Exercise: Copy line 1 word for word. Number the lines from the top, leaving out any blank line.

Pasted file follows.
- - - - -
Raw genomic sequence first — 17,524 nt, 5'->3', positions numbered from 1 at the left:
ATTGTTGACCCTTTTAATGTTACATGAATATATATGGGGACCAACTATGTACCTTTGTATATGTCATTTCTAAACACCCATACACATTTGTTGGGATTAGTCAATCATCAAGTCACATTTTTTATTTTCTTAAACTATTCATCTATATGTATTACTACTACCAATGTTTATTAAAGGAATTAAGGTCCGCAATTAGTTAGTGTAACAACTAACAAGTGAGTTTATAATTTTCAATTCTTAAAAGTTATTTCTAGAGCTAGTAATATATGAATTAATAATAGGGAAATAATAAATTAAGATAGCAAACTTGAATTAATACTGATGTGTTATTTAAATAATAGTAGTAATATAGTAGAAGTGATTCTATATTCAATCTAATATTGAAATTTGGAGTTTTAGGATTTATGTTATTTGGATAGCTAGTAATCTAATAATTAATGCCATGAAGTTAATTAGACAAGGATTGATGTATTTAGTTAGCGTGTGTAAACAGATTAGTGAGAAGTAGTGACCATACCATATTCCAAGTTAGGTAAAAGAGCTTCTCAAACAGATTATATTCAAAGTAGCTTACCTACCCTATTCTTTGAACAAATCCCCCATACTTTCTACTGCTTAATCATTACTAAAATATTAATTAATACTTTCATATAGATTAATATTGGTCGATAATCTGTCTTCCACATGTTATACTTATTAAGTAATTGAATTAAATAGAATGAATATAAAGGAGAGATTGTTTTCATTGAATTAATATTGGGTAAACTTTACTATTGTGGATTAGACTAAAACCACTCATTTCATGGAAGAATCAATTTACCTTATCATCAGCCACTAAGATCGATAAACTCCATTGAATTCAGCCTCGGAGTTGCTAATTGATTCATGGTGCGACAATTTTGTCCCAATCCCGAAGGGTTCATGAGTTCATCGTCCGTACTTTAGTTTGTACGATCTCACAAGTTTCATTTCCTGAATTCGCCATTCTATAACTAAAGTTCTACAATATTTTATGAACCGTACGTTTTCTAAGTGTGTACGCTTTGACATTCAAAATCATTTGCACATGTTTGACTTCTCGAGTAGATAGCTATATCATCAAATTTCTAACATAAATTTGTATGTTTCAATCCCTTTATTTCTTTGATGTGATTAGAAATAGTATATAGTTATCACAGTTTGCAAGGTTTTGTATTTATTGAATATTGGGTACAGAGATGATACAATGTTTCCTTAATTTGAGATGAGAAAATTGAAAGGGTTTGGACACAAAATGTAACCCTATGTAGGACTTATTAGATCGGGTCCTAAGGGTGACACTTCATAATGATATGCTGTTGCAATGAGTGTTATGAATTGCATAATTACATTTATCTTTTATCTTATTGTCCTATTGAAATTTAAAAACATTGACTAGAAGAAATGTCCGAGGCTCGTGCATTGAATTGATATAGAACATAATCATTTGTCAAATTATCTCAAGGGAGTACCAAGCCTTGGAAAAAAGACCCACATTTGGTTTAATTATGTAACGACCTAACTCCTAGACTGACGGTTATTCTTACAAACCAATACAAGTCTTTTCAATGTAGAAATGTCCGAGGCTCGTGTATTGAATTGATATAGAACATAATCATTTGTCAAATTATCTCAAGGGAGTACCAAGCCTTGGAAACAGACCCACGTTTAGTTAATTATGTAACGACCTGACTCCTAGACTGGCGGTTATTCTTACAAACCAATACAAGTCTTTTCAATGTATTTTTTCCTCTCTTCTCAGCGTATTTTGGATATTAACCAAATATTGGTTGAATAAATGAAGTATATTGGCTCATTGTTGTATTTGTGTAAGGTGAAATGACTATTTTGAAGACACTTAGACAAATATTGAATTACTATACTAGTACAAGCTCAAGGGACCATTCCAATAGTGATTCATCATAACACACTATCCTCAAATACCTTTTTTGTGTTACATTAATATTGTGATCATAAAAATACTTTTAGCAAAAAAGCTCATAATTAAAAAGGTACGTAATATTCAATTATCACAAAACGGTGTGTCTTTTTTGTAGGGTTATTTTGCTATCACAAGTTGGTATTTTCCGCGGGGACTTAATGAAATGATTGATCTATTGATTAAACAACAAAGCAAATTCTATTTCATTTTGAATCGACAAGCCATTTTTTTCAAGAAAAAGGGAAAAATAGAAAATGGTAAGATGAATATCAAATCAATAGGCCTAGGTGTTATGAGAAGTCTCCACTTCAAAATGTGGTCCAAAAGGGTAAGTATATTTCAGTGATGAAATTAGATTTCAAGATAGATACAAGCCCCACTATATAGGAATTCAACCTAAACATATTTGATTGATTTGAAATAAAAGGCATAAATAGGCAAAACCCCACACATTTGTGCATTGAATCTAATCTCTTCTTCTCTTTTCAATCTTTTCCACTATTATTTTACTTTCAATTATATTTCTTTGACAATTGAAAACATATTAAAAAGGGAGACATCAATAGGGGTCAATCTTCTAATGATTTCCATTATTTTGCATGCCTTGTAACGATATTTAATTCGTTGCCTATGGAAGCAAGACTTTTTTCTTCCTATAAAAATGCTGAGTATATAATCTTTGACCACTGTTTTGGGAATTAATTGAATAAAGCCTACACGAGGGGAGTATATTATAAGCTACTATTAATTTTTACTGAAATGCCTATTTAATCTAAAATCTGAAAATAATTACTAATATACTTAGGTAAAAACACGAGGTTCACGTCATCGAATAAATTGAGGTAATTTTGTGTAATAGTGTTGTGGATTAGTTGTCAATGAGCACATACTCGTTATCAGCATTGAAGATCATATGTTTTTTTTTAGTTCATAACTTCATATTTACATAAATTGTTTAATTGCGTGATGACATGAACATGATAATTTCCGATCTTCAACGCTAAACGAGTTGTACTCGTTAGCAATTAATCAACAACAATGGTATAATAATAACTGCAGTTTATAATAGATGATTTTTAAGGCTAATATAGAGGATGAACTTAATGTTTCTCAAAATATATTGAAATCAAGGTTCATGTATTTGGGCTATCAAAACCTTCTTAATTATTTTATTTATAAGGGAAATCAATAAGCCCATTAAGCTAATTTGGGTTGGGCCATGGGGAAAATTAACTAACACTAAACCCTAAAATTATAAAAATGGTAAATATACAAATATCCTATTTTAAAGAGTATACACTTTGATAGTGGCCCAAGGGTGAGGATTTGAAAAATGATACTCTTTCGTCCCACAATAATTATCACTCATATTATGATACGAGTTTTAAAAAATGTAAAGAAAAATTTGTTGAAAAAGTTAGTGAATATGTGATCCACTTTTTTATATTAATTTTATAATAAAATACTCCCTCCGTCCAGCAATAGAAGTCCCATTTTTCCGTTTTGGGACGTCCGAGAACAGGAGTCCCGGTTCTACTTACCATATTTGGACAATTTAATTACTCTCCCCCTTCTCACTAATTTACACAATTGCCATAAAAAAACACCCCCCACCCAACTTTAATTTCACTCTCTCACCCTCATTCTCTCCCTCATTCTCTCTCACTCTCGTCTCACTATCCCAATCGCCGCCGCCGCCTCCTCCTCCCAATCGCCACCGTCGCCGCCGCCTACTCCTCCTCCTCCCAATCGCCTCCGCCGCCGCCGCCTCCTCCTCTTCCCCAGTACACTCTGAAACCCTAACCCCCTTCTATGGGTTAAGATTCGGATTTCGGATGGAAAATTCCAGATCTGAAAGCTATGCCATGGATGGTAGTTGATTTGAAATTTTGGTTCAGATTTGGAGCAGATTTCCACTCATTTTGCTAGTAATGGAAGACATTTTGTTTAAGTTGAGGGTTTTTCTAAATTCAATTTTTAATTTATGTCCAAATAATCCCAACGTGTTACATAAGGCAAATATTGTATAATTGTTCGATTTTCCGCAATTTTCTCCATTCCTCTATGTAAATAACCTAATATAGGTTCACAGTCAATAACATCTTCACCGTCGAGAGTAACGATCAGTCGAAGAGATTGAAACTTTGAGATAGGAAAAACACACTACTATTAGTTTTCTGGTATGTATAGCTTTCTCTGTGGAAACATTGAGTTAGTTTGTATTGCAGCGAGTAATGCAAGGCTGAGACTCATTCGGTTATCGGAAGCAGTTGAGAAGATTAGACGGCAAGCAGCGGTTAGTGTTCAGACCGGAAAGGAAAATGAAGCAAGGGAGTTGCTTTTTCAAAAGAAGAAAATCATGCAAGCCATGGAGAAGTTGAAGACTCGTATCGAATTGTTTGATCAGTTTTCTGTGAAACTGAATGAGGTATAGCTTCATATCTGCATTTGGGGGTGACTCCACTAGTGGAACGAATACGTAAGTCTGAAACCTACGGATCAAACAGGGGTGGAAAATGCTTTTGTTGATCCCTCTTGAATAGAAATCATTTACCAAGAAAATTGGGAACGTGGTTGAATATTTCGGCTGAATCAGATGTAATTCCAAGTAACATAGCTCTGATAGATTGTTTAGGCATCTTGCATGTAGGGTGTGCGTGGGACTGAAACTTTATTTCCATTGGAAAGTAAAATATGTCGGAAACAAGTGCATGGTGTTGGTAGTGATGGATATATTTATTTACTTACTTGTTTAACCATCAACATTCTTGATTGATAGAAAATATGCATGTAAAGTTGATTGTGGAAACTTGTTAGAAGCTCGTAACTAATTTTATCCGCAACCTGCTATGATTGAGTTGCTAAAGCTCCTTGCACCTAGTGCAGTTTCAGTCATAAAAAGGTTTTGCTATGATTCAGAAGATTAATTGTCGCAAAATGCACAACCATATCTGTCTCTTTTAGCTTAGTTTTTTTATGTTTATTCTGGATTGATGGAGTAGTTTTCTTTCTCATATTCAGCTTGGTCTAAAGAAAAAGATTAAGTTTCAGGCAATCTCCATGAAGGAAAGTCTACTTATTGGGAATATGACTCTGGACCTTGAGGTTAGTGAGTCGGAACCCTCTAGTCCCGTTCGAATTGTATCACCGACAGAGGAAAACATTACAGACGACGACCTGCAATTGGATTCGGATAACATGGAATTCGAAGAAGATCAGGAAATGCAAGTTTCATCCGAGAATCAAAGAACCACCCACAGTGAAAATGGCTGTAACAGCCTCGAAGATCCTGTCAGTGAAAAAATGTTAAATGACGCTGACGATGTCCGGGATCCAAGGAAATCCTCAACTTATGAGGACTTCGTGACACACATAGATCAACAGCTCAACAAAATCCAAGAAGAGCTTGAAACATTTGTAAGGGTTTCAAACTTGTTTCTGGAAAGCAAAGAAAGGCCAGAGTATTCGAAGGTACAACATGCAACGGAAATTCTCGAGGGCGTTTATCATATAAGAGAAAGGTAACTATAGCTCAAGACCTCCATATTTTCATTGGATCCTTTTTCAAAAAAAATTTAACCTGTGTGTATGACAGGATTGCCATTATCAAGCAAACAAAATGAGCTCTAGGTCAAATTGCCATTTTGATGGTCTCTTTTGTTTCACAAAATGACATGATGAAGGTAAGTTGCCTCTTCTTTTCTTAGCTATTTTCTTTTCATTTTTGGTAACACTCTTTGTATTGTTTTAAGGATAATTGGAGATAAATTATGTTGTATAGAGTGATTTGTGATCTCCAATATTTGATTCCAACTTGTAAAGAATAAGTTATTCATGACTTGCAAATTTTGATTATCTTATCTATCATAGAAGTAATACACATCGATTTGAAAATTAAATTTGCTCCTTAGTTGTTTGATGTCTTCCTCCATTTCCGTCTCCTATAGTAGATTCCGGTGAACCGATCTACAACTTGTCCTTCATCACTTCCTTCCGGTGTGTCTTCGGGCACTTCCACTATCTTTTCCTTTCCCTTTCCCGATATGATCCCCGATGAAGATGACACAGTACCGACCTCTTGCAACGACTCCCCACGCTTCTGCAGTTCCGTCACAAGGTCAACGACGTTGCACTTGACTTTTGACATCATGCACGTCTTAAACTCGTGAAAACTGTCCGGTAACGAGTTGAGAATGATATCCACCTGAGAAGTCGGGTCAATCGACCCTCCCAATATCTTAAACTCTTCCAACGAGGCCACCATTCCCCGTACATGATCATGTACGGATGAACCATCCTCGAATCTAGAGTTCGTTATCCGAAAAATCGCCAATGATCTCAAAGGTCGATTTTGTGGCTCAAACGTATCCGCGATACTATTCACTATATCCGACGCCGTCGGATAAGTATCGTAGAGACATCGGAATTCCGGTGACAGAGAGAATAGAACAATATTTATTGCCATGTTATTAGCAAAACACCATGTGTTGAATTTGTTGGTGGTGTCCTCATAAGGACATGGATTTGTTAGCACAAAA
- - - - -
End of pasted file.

Raw genomic sequence first — 17,524 nt, 5'->3', positions numbered from 1 at the left: